As global health prevention takes center stage simultaneously with critical care, testing and trying have become as important as emergency response. For example, University of Massachusetts Amherst researchers invented and are testing a portable surveillance device called FluSense, which can detect coughing as well as crowd size—in real time—then analyze the data to directly monitor flu-like illnesses and influenza trends. At Stanford, researchers are working to validate an AI tool that may have the capacity to help identify which COVID-19 patients may need ICU care. If it works, Stanford plans to use the tool to support decision making in its network of hospitals and clinics.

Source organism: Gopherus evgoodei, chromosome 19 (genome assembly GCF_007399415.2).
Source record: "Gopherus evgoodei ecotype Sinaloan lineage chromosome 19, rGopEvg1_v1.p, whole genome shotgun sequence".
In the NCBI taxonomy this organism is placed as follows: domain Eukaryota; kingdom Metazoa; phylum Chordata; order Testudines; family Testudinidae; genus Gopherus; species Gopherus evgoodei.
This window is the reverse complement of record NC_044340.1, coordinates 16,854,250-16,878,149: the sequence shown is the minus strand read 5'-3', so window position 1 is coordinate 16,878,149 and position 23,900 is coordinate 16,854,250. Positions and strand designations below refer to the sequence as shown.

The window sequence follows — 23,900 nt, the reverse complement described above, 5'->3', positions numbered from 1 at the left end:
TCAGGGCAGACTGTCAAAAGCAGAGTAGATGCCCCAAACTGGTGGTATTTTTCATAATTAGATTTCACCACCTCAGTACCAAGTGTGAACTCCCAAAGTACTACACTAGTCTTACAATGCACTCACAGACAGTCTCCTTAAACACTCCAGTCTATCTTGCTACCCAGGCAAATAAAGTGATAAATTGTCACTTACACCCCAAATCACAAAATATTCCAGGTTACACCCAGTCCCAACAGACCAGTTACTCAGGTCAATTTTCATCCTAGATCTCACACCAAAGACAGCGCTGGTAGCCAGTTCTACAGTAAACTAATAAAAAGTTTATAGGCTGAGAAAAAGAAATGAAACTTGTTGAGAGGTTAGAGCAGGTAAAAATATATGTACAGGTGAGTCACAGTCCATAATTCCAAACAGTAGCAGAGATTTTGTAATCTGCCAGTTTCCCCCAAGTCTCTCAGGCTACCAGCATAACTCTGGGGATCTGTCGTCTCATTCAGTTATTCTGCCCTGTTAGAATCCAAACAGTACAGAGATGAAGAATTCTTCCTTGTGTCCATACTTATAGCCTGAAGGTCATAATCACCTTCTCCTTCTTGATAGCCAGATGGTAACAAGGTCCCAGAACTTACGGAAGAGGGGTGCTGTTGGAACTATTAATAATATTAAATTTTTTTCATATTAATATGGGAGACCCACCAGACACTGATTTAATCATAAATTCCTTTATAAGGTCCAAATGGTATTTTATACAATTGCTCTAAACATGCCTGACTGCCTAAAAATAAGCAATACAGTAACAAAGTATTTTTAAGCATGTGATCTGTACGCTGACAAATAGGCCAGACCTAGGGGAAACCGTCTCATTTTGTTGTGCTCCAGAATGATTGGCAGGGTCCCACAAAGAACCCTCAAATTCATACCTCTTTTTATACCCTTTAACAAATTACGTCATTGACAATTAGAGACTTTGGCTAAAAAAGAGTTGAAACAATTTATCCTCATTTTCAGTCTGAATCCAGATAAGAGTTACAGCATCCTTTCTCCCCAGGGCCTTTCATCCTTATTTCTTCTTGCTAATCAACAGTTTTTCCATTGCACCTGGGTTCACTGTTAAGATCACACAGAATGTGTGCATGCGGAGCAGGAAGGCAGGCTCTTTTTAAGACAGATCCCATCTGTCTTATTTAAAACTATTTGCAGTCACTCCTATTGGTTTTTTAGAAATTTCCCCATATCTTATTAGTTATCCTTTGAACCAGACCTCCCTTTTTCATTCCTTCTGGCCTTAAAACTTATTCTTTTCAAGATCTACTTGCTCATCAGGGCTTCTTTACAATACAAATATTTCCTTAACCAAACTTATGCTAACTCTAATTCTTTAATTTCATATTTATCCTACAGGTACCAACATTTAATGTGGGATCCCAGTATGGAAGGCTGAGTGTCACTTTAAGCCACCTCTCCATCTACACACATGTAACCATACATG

Years before the coronavirus outbreak, Dr. Mark Stibich, an inventor, visiting scientist at the University of Texas MD Anderson Cancer Center and Fellow of the Infectious Diseases Society of America (IDSA), was concerned with the growing threat of antibiotic resistance and superbugs. Recognizing that nearly 300 people die in the U.S. every day from an infection they acquired in a healthcare facility—and that the death toll can be even higher internationally—he co-founded Xenex Disinfection Services, which  manufactures LightStrike™ Germ-Zapping Robots™. On a mission to save lives and reduce suffering by destroying the deadly microorganisms that cause healthcare associated infections (HAIs), the company’s LightStrike robots use pulsed xenon to create intense ultraviolet (UV) light that quickly destroys infectious germs. Today, Dr. Stibich’s robots are used in more than 400 healthcare facilities to disinfect rooms, with a reported 50 percent reduction in infection rates. With a shortage of surgical masks resulting from the rapid rise of COVID-19 cases, Baptist Health is among the first to expand its use of the robots to clean and preserve N95 masks, which help team members protect themselves and others from the spread of the virus.